The Commander stands for the virtues of wisdom, sincererity, benevolence, courage and strictness. (the government)
By method and discipline are to be understood the marshaling of the army in its proper subdivisions, the graduations of rank among the officers, the maintenance of roads by which supplies may reach the army, and the control of military expenditure. (society – including the public sector)
These five heads should be familiar to every general: he who knows them will be victorious; he who knows them not will fail.

The Chinese and Japanese still teach the Art of War in their business schools as they clearly understand that it’s a concise and highly insightful book about crisis management and leadership. It may be the best ever written. Consider that it references “moral law” in a time where the punishment for diobedience was swift execution.
In the 2010 budget Lenihan imposed a pay cut based on salaries within the public sector employees, across all grades. Apart from the cuts there was reference to investment priorities including science and technology. From his speech.

“Other key investment priorities in 2010 will include science, technology and innovation; promotion of environmental sustainability; implementation of green enterprise initiatives; housing and urban regeneration; the health sector; public transport and finishing the inter-urban motorways.”

This echoes the Taoiseach’s Smart Economy comments after the budget. “We need to settle the public finances with a view to developing a model for sustainable growth through the Smart Economy, going forward”
So you’d think that those in R&D in Ireland working on the so-called Smart Economy wouldn’t be attacked in the budget? Well you’d be wrong.
As the story points out that only R&D grants to foreign companies will be increased under the 2010 budget. Indeed when we take the cuts into account the overall investment in Science and Technology next year will be cut by 22 Million Euro. So we’re going to achieve the Smart Economy by spending less on Science and Technology than we have been spending, much less as a % of GDP than the Scandinavian countries, Israel, Korea and other genuinely smart economies? Thinking back to the 5 factors, the conditions on the earth suggest we won’t win this battle.
Heaven and Earth suggest that future savings required to pay billions of NAMA + national debt (same thing effectively!) interest next year will squeeze S&T funding more and lead to further cuts in our smart economy spending. We’re also helping to create a climate whereby the intellectual property smarts of the smart economy is more likely to be owned by foreign companies than indigenous ones. A dumb incentivisation programme is unlikely to produce a smart outcome.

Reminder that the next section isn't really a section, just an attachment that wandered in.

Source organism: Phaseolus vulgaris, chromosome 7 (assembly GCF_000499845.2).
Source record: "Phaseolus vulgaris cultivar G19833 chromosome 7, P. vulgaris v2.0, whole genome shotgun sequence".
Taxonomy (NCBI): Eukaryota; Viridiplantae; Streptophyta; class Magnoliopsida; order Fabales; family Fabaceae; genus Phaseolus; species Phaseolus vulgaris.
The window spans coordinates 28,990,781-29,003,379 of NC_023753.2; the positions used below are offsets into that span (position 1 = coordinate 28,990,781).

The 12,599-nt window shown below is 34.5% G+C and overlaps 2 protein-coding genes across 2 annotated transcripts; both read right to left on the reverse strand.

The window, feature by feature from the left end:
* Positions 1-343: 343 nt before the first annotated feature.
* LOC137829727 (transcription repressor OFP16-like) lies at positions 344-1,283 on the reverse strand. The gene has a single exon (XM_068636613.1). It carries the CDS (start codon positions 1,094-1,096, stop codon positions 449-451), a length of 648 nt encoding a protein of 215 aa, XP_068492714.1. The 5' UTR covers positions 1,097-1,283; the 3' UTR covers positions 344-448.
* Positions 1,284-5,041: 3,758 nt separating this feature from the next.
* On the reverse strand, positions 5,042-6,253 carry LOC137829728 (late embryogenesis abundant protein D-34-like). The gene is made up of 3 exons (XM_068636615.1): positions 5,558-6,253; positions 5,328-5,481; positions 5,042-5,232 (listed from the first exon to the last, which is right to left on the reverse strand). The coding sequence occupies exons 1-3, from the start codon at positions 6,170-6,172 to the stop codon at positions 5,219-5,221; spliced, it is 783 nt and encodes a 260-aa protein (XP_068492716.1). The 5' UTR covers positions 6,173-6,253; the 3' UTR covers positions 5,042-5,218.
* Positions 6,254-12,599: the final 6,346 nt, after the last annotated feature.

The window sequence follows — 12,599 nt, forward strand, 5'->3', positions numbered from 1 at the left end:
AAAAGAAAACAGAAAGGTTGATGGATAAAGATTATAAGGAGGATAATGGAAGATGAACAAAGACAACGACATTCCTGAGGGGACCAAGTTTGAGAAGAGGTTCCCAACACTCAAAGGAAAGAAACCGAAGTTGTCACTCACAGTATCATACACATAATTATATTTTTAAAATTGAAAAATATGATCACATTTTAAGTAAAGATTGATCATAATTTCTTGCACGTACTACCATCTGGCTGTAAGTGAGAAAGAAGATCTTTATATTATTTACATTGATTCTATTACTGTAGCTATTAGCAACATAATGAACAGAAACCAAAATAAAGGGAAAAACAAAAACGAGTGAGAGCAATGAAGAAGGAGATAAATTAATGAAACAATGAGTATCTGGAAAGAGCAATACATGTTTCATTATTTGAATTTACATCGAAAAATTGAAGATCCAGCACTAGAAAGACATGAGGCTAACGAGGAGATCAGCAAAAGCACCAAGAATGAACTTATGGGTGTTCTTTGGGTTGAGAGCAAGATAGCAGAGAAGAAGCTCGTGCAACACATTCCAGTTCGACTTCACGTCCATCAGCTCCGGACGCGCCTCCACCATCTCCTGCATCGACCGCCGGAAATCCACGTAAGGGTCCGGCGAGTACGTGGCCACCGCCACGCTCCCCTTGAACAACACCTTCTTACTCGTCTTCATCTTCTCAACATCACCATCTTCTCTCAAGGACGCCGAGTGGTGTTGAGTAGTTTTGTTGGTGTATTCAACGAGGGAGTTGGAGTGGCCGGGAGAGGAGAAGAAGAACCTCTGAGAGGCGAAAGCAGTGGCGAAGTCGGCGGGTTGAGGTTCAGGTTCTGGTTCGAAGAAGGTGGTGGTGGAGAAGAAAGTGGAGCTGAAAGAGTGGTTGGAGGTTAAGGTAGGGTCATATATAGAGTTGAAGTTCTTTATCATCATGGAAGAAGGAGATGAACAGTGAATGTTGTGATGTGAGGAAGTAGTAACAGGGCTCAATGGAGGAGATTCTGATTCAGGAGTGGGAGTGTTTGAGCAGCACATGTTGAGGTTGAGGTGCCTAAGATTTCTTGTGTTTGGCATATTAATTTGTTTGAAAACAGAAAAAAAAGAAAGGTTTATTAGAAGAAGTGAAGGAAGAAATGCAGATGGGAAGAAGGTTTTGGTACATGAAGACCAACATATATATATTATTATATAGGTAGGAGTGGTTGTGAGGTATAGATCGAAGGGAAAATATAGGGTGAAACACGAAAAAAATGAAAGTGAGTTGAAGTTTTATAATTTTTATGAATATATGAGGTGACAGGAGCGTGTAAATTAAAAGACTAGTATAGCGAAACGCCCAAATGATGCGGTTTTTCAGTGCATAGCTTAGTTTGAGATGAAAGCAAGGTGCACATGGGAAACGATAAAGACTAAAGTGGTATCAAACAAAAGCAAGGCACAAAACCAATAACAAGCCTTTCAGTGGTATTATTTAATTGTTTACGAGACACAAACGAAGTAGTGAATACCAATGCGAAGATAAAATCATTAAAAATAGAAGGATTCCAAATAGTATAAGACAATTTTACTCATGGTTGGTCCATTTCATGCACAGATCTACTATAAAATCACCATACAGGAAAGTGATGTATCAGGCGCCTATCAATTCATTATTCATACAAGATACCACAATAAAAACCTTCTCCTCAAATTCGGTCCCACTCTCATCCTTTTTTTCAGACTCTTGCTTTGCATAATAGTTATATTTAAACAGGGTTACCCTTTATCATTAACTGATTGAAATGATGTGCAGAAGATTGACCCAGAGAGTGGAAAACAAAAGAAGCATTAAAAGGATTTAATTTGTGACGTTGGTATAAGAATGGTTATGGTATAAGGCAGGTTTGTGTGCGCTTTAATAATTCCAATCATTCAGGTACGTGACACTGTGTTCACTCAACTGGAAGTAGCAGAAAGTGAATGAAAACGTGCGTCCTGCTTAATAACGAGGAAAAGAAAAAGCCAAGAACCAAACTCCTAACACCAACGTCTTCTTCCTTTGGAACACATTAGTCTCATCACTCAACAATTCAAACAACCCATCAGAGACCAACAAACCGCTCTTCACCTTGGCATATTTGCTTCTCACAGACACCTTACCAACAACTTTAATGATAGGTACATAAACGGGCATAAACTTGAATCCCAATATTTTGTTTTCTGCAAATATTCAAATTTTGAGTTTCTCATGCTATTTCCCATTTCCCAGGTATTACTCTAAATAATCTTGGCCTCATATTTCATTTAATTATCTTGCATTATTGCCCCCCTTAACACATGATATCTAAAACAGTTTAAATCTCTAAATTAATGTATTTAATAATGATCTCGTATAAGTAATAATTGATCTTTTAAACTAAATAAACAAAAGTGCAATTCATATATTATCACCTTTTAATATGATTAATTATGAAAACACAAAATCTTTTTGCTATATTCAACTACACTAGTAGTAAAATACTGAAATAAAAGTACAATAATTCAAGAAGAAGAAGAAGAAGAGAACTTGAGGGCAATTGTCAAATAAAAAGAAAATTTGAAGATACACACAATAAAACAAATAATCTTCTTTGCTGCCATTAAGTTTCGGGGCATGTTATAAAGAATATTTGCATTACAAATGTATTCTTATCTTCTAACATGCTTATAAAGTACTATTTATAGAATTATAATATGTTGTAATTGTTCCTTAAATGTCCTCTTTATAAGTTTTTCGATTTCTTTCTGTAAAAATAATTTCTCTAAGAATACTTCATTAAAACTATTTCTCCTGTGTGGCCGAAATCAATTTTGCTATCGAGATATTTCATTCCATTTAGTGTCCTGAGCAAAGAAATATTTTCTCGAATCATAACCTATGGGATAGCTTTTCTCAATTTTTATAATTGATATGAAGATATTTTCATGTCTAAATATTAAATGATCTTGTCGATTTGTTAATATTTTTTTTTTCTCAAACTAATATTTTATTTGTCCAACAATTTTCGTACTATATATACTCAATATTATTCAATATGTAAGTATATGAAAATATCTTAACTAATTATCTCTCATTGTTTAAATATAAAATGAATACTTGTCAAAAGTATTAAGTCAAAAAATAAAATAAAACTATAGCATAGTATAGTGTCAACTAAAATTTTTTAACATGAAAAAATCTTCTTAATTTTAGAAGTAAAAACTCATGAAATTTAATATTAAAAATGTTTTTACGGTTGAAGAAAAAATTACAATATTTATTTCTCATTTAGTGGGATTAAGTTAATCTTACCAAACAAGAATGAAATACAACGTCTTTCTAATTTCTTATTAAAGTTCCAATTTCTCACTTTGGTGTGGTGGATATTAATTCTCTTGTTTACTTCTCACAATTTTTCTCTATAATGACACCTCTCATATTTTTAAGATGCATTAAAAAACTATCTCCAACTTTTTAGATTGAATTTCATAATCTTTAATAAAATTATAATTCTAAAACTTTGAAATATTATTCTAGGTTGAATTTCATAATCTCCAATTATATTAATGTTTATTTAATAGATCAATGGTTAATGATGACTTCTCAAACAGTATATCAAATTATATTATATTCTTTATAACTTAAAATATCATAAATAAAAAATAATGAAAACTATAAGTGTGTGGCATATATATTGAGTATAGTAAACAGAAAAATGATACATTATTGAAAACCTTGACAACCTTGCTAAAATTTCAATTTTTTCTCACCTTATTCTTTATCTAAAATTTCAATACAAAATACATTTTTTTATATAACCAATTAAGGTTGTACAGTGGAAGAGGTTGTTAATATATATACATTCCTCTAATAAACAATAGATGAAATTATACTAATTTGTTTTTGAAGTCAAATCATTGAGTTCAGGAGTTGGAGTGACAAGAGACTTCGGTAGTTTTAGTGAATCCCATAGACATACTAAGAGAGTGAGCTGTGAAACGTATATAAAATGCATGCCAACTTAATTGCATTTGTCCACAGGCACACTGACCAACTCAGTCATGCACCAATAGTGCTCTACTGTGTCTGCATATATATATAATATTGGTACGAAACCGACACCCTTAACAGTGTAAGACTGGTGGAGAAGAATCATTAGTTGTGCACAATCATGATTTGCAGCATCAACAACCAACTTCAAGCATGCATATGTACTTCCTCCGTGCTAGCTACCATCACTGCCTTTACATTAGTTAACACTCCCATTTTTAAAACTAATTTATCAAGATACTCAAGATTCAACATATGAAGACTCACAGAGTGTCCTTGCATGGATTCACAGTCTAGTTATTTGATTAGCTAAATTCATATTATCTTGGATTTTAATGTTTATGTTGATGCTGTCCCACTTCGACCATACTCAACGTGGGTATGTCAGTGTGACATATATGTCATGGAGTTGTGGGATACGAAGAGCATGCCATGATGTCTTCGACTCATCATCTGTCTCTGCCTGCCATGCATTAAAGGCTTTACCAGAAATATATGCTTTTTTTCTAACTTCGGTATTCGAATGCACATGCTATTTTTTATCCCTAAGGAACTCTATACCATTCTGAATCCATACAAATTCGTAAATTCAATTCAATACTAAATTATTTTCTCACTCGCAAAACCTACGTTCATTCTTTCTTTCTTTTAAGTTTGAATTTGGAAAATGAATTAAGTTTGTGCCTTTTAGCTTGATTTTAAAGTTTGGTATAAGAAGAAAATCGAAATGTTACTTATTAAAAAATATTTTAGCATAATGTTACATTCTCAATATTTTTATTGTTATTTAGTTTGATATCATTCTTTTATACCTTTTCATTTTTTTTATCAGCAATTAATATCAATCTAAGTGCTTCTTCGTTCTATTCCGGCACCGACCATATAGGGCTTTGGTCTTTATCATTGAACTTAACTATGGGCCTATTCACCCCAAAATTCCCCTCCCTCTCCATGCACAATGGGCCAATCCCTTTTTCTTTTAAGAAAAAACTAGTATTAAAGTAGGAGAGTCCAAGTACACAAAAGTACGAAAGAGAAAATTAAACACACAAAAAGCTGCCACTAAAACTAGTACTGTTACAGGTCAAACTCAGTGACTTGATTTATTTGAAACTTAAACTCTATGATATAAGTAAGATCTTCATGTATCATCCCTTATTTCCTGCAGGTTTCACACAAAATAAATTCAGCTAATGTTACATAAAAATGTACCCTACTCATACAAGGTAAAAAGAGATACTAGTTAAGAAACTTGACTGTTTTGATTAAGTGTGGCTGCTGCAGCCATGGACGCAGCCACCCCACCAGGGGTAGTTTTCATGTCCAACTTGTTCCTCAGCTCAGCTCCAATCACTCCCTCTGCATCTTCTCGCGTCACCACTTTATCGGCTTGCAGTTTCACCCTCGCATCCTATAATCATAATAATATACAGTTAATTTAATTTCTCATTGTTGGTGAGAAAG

So what about moral law and the commander? Well here comes the 9’s. By this I mean those on grade 9999 in the public sector. I’m one of these so I know a bit about this. Us 9’s negotiate our contract directly with our employer. Every contract researcher in a 3rd level university or research institute is on this grade. I’m not aware of any exceptions anyway.
Why do we negotiate our salaries directly? It’s because they’re based on project funding. The funding is approved by national organisations like Enterprise Ireland and European organisations like the EU’s 7th Framework Programme. Indeed as David McWilliam’s would probably point out I’m paid by German and French pensioners, mostly! We’re employed to work on specific projects. If the project ends and we don’t have future funding then our contracts aren’t renewed. This has happened to people I know. A fact of life which is dramatically different to our other PS counterparts.
So when considering the moral law it’s necessary to understand that an economic measure designed to cut the pay of public sector workers (again) will unfairly cut the pay of a group with the following characteristics:

  • No benchmarking
  • No increments
  • No bonuses
  • No over-time
  • The guarantee of weekend work without payment
  • No job security

The government has dispatched a memo through the dept of education in true jobsworthian fashion stating that legislation will be enacted to enable 9999 workers to have their terms of pay reduced without legal recourse. To be crude about this, we’re being screwed by association!